Google Wants You to Out Good Sites. Really!

August 29, 2013
By Rhea Drysdale in SEO

Yesterday, Google’s Head of Web Spam, Matt Cutts, shared a link to a simple Docs survey where they’re asking webmasters to report high-quality small sites that you think should rank better. Yes, you heard that right. They want to know about GOOD sites!

If you’re like the Outspoken Media team, this was met with a company-wide, “wha?!”

While Google has been working hard over recent years to make it easier for the Web Spam team to connect with and inform webmasters, they’re usually looking for help outing bad sites. Whether it’s more support for reconsideration requests, new language on link schemes, or the recently released (then revoked, then re-released) Manual Actions report in Webmaster Tools.

Big Brands vs Small Business For years we’ve debated the issue of size and brand as it relates to rankings and it’s interesting to see that Google is now soliciting advice from the masses to test the quality of the algorithm. The debate has raged since 2008 (and before). I put the “big business vs little guy” graphic together (thanks Todd for sharing it so long ago) to help sort through some hypocritical assumptions on Google’s part when it comes to website behavior. We’re used to the perception that big brands get away with murder while small businesses suffer, but I’ve always believed that when it comes to the algorithm it really is a matter of brand signals versus the actual size of the brand. The more sites behave like actual businesses and invest in brand development, the more they’ll align with the direction Google is going with quality signals for greater search rankings.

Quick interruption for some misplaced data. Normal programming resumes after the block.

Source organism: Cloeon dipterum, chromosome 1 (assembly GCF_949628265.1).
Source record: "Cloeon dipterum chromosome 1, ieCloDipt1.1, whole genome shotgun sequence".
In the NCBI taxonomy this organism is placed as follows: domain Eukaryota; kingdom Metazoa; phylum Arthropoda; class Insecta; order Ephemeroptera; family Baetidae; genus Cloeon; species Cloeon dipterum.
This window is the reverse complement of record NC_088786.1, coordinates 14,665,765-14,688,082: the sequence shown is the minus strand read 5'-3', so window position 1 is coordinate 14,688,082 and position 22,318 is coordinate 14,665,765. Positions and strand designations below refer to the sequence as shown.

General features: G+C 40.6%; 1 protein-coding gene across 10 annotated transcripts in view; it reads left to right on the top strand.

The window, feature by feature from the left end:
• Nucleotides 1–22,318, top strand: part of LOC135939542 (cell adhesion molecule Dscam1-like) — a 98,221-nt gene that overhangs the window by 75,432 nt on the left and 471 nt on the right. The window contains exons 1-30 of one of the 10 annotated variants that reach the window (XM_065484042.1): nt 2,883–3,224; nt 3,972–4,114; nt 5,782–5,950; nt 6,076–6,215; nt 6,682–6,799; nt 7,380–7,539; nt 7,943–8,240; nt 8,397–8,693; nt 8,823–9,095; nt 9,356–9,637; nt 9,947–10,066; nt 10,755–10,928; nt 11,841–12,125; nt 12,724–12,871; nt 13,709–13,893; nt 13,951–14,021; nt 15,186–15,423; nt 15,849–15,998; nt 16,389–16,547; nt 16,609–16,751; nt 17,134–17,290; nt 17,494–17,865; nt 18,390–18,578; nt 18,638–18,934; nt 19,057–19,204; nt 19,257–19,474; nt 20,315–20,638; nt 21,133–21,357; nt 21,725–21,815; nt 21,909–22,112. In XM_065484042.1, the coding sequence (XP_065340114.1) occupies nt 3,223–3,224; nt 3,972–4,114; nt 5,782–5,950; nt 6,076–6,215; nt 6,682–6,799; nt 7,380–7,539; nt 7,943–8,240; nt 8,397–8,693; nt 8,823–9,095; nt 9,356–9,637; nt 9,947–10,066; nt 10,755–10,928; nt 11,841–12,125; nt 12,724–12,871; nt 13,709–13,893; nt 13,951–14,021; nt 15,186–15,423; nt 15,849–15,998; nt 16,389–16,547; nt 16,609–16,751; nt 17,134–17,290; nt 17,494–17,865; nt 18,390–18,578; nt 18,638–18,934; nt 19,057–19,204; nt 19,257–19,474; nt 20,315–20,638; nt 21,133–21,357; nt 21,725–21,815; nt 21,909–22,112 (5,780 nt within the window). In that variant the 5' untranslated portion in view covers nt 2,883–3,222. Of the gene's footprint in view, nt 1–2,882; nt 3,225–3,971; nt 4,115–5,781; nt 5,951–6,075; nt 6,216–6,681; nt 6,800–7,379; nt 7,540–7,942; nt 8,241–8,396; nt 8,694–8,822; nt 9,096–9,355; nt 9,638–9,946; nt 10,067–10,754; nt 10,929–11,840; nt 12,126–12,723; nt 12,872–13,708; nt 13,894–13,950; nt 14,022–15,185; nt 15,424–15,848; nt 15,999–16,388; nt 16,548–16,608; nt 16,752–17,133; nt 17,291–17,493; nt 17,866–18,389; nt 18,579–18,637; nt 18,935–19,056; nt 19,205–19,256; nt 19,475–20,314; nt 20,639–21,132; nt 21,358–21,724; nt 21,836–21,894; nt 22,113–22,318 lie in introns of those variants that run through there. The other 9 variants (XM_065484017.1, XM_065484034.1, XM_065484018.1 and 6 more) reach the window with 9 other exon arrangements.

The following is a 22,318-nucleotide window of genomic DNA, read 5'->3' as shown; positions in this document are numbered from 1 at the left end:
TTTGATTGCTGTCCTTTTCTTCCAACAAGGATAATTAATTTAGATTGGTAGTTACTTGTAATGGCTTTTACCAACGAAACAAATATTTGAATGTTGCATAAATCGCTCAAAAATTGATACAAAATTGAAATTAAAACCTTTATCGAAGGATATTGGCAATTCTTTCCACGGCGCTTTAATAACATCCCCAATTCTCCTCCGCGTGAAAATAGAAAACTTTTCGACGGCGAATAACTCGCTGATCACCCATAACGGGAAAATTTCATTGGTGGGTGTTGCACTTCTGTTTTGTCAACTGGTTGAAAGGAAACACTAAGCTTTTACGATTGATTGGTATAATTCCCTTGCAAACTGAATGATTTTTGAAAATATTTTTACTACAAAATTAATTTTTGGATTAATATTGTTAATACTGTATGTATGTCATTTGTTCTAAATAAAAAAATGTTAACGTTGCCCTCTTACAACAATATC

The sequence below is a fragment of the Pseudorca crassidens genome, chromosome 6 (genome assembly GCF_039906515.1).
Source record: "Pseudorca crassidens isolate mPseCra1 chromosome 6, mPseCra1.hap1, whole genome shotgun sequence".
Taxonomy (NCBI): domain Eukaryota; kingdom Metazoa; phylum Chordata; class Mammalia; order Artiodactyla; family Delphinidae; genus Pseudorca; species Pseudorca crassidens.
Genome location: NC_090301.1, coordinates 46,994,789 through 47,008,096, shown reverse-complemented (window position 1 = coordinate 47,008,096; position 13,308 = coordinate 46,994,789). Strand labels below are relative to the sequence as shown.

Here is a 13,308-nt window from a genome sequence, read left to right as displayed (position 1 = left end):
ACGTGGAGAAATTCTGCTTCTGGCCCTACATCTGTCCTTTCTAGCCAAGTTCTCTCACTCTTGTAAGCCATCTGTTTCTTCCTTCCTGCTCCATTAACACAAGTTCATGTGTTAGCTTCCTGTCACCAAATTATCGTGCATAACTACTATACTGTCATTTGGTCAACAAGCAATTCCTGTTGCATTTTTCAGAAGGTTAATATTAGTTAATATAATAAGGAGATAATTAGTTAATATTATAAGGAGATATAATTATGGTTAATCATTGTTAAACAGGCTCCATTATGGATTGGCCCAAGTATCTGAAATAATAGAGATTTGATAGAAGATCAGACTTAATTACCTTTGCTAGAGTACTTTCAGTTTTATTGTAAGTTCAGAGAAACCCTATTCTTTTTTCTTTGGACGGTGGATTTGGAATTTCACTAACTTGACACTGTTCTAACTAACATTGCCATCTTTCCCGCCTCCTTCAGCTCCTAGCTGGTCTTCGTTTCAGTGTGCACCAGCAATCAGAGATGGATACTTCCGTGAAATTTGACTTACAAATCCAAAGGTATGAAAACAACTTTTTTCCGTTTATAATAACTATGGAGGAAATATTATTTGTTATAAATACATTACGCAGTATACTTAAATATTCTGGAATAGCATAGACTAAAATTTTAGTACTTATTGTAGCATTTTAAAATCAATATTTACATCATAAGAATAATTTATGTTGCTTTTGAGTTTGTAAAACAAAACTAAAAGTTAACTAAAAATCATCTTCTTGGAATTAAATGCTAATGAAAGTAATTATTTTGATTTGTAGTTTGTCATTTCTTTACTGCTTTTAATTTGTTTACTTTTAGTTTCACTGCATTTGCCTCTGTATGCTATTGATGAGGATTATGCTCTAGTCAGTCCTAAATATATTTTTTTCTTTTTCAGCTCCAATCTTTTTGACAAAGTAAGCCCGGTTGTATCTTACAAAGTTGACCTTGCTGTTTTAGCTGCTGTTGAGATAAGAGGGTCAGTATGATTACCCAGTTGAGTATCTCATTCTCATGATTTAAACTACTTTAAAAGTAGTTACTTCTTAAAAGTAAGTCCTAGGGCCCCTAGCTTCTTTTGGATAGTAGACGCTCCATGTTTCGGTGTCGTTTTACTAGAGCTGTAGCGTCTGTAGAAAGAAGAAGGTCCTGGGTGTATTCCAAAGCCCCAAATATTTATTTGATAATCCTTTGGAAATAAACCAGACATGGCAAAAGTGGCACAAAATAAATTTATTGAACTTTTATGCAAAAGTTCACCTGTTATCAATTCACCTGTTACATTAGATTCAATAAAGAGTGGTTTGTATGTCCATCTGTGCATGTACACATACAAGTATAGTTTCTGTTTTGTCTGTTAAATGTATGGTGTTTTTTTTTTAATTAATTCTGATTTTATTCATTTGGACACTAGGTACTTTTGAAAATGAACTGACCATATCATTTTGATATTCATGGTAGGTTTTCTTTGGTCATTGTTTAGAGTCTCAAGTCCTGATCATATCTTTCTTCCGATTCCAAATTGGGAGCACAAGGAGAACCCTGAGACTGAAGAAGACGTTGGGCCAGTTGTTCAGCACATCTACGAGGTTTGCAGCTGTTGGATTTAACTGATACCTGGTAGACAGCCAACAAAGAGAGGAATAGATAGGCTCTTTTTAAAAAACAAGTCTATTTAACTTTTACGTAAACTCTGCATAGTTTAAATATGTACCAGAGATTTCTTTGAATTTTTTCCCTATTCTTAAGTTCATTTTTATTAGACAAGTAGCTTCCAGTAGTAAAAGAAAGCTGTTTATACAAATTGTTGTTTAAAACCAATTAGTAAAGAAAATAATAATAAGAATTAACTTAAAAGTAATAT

However, as Barry Schwartz cited,

“only 30% of SEOs believe web site size does not matter in terms of rankings.”

At first we didn’t believe the survey was legit, because it’s so simple. How could Google possibly review all of the submissions they’ll undoubtedly receive? But truthfully, how many webmasters feel confident enough in their site’s backlink profile to submit?

Will you?

I know there are plenty of webmasters who believe in the legitimacy of their link building practices, but we typically find a history riddled with old, highly questionable links. At Outspoken, we work hard to rehab those efforts, but the threshold of what’s acceptable is changing daily with the most recent updates affecting press releases, guest posts, advertorials, and Twitter reacts to Google’s request for good sites:

UPDATE:

Sorting through yesterday’s tweets, it looks like Google had only received a couple hundred websites at that point:

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